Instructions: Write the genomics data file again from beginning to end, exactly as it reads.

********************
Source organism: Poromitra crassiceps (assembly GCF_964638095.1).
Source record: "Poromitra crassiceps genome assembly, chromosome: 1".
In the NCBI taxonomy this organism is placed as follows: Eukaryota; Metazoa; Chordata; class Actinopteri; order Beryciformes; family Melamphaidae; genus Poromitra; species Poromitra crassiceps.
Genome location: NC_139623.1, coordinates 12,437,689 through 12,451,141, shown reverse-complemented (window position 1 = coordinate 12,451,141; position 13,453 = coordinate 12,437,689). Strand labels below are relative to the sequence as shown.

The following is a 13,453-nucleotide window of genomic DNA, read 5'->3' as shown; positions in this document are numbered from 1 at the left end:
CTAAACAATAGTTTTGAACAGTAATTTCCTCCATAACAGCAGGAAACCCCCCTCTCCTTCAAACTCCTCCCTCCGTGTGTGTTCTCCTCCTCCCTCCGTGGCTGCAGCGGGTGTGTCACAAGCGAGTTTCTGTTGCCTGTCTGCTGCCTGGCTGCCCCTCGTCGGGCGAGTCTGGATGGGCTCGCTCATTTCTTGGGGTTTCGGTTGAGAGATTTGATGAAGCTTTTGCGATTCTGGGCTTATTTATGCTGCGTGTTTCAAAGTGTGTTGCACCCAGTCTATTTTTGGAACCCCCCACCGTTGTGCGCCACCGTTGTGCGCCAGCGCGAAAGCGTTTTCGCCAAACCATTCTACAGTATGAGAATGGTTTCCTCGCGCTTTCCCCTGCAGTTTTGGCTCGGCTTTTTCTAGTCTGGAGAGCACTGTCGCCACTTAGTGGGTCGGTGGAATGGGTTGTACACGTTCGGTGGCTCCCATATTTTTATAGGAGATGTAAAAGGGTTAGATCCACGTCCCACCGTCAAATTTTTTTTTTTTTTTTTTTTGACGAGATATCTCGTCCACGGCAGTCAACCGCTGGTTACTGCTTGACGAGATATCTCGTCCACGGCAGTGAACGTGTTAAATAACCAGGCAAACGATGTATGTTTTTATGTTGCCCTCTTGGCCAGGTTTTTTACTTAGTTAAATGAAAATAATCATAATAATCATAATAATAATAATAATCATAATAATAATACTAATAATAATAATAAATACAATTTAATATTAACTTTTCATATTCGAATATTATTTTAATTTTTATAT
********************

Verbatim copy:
Source organism: Poromitra crassiceps (assembly GCF_964638095.1).
Source record: "Poromitra crassiceps genome assembly, chromosome: 1".
In the NCBI taxonomy this organism is placed as follows: Eukaryota; Metazoa; Chordata; class Actinopteri; order Beryciformes; family Melamphaidae; genus Poromitra; species Poromitra crassiceps.
Genome location: NC_139623.1, coordinates 12,437,689 through 12,451,141, shown reverse-complemented (window position 1 = coordinate 12,451,141; position 13,453 = coordinate 12,437,689). Strand labels below are relative to the sequence as shown.

The following is a 13,453-nucleotide window of genomic DNA, read 5'->3' as shown; positions in this document are numbered from 1 at the left end:
CTAAACAATAGTTTTGAACAGTAATTTCCTCCATAACAGCAGGAAACCCCCCTCTCCTTCAAACTCCTCCCTCCGTGTGTGTTCTCCTCCTCCCTCCGTGGCTGCAGCGGGTGTGTCACAAGCGAGTTTCTGTTGCCTGTCTGCTGCCTGGCTGCCCCTCGTCGGGCGAGTCTGGATGGGCTCGCTCATTTCTTGGGGTTTCGGTTGAGAGATTTGATGAAGCTTTTGCGATTCTGGGCTTATTTATGCTGCGTGTTTCAAAGTGTGTTGCACCCAGTCTATTTTTGGAACCCCCCACCGTTGTGCGCCACCGTTGTGCGCCAGCGCGAAAGCGTTTTCGCCAAACCATTCTACAGTATGAGAATGGTTTCCTCGCGCTTTCCCCTGCAGTTTTGGCTCGGCTTTTTCTAGTCTGGAGAGCACTGTCGCCACTTAGTGGGTCGGTGGAATGGGTTGTACACGTTCGGTGGCTCCCATATTTTTATAGGAGATGTAAAAGGGTTAGATCCACGTCCCACCGTCAAATTTTTTTTTTTTTTTTTTTTGACGAGATATCTCGTCCACGGCAGTCAACCGCTGGTTACTGCTTGACGAGATATCTCGTCCACGGCAGTGAACGTGTTAAATAACCAGGCAAACGATGTATGTTTTTATGTTGCCCTCTTGGCCAGGTTTTTTACTTAGTTAAATGAAAATAATCATAATAATCATAATAATAATAATAATCATAATAATAATACTAATAATAATAATAAATACAATTTAATATTAACTTTTCATATTCGAATATTATTTTAATTTTTATAT